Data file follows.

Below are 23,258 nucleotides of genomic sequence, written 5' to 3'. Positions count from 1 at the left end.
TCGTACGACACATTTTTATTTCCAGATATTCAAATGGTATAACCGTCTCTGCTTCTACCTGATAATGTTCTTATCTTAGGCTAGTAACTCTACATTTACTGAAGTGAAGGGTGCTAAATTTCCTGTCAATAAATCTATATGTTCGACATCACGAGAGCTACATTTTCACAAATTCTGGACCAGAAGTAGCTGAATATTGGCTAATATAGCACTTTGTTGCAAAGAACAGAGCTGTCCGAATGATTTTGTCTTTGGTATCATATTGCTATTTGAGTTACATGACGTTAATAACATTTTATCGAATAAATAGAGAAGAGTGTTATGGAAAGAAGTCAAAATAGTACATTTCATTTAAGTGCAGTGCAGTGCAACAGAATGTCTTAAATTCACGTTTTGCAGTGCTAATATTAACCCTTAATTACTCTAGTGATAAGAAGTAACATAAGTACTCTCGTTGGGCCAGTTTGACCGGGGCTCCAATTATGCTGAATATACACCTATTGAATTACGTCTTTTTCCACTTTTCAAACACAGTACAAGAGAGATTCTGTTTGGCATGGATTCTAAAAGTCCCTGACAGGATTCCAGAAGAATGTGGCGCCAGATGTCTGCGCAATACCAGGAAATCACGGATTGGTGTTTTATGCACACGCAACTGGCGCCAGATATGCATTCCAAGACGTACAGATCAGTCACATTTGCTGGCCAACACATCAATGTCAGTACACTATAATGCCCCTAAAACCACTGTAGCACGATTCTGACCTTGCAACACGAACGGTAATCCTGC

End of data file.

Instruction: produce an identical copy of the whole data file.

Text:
Below are 23,258 nucleotides of genomic sequence, written 5' to 3'. Positions count from 1 at the left end.
TCGTACGACACATTTTTATTTCCAGATATTCAAATGGTATAACCGTCTCTGCTTCTACCTGATAATGTTCTTATCTTAGGCTAGTAACTCTACATTTACTGAAGTGAAGGGTGCTAAATTTCCTGTCAATAAATCTATATGTTCGACATCACGAGAGCTACATTTTCACAAATTCTGGACCAGAAGTAGCTGAATATTGGCTAATATAGCACTTTGTTGCAAAGAACAGAGCTGTCCGAATGATTTTGTCTTTGGTATCATATTGCTATTTGAGTTACATGACGTTAATAACATTTTATCGAATAAATAGAGAAGAGTGTTATGGAAAGAAGTCAAAATAGTACATTTCATTTAAGTGCAGTGCAGTGCAACAGAATGTCTTAAATTCACGTTTTGCAGTGCTAATATTAACCCTTAATTACTCTAGTGATAAGAAGTAACATAAGTACTCTCGTTGGGCCAGTTTGACCGGGGCTCCAATTATGCTGAATATACACCTATTGAATTACGTCTTTTTCCACTTTTCAAACACAGTACAAGAGAGATTCTGTTTGGCATGGATTCTAAAAGTCCCTGACAGGATTCCAGAAGAATGTGGCGCCAGATGTCTGCGCAATACCAGGAAATCACGGATTGGTGTTTTATGCACACGCAACTGGCGCCAGATATGCATTCCAAGACGTACAGATCAGTCACATTTGCTGGCCAACACATCAATGTCAGTACACTATAATGCCCCTAAAACCACTGTAGCACGATTCTGACCTTGCAACACGAACGGTAATCCTGC